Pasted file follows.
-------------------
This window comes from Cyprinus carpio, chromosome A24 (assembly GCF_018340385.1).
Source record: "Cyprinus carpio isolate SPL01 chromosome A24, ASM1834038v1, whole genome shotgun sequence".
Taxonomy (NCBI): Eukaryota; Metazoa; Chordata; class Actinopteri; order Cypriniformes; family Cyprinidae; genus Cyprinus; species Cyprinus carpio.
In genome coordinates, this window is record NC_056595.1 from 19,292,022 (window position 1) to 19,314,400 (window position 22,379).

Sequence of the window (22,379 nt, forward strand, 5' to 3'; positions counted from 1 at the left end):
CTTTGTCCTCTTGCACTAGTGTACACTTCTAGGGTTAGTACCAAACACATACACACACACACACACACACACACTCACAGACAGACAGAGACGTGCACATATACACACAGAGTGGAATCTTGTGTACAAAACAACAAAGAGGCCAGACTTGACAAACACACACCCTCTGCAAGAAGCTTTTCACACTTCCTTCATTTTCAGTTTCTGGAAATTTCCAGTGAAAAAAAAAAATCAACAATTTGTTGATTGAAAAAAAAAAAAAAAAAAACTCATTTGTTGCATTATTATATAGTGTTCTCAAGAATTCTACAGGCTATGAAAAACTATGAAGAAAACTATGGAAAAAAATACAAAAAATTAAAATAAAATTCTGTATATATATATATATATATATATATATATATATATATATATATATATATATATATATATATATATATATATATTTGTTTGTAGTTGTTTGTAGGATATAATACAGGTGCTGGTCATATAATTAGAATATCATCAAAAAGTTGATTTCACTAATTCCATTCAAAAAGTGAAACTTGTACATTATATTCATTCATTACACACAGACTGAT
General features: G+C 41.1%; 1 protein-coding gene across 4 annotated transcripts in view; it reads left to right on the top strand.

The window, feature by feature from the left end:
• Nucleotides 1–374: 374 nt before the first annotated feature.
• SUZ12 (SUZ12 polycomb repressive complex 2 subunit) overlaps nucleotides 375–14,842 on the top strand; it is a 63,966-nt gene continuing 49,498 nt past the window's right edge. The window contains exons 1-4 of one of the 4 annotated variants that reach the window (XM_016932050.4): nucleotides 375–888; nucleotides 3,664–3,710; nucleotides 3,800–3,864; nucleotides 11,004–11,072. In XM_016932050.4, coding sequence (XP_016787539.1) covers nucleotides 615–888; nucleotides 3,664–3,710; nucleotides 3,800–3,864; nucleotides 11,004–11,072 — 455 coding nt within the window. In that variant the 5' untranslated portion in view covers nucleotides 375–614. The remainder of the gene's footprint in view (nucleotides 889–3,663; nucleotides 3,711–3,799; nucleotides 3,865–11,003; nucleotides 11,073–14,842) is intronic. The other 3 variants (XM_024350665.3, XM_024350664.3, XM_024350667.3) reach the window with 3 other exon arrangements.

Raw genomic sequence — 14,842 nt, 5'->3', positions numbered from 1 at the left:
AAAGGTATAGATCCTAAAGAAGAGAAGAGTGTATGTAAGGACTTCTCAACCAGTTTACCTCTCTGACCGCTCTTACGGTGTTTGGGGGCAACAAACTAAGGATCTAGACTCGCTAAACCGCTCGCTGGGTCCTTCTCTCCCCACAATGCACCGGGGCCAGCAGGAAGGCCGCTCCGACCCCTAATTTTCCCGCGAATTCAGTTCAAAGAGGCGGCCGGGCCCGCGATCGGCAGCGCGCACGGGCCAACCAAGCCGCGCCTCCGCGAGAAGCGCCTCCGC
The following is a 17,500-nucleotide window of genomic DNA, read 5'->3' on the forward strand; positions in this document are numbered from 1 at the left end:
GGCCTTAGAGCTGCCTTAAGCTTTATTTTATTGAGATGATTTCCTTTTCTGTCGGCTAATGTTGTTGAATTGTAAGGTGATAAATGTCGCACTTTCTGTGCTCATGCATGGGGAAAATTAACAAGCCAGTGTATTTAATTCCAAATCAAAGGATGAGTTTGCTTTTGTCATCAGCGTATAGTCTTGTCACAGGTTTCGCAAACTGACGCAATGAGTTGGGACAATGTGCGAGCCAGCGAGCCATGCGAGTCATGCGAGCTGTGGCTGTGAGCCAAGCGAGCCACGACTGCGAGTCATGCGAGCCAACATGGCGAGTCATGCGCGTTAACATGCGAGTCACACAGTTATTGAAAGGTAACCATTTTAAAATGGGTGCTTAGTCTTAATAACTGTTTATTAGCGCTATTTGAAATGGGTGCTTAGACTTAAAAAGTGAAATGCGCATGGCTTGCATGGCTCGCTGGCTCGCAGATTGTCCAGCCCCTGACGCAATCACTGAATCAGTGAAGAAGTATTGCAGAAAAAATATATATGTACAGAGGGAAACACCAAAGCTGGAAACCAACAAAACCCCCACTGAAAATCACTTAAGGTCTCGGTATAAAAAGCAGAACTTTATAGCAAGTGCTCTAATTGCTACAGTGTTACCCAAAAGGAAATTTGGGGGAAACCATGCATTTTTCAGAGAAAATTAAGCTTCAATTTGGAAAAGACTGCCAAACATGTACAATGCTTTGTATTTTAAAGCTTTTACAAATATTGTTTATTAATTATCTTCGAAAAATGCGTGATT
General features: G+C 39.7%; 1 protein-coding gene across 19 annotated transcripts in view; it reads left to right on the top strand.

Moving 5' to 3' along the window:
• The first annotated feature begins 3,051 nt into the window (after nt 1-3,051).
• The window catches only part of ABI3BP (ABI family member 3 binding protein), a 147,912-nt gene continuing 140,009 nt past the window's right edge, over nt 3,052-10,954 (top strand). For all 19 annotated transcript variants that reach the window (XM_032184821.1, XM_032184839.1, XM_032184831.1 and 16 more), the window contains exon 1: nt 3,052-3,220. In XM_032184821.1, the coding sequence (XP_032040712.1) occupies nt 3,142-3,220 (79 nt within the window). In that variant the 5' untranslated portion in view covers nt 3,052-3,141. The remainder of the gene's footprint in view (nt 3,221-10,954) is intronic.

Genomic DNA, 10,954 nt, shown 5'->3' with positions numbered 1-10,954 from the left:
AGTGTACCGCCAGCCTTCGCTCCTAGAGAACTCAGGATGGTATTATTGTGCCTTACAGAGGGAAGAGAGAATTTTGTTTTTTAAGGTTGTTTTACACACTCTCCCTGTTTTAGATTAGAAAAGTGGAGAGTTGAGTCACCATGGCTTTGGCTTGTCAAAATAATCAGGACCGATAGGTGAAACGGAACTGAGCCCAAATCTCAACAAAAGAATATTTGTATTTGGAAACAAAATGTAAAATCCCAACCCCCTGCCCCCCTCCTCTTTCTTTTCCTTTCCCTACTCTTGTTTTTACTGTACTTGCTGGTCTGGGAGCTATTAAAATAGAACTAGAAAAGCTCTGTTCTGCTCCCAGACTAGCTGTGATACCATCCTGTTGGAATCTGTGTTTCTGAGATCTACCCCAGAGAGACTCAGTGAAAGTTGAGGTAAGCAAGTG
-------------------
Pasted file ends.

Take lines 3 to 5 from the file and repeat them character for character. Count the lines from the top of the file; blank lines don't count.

Taxonomy (NCBI): Eukaryota; Metazoa; Chordata; class Actinopteri; order Cypriniformes; family Cyprinidae; genus Cyprinus; species Cyprinus carpio.
In genome coordinates, this window is record NC_056595.1 from 19,292,022 (window position 1) to 19,314,400 (window position 22,379).

Sequence of the window (22,379 nt, forward strand, 5' to 3'; positions counted from 1 at the left end):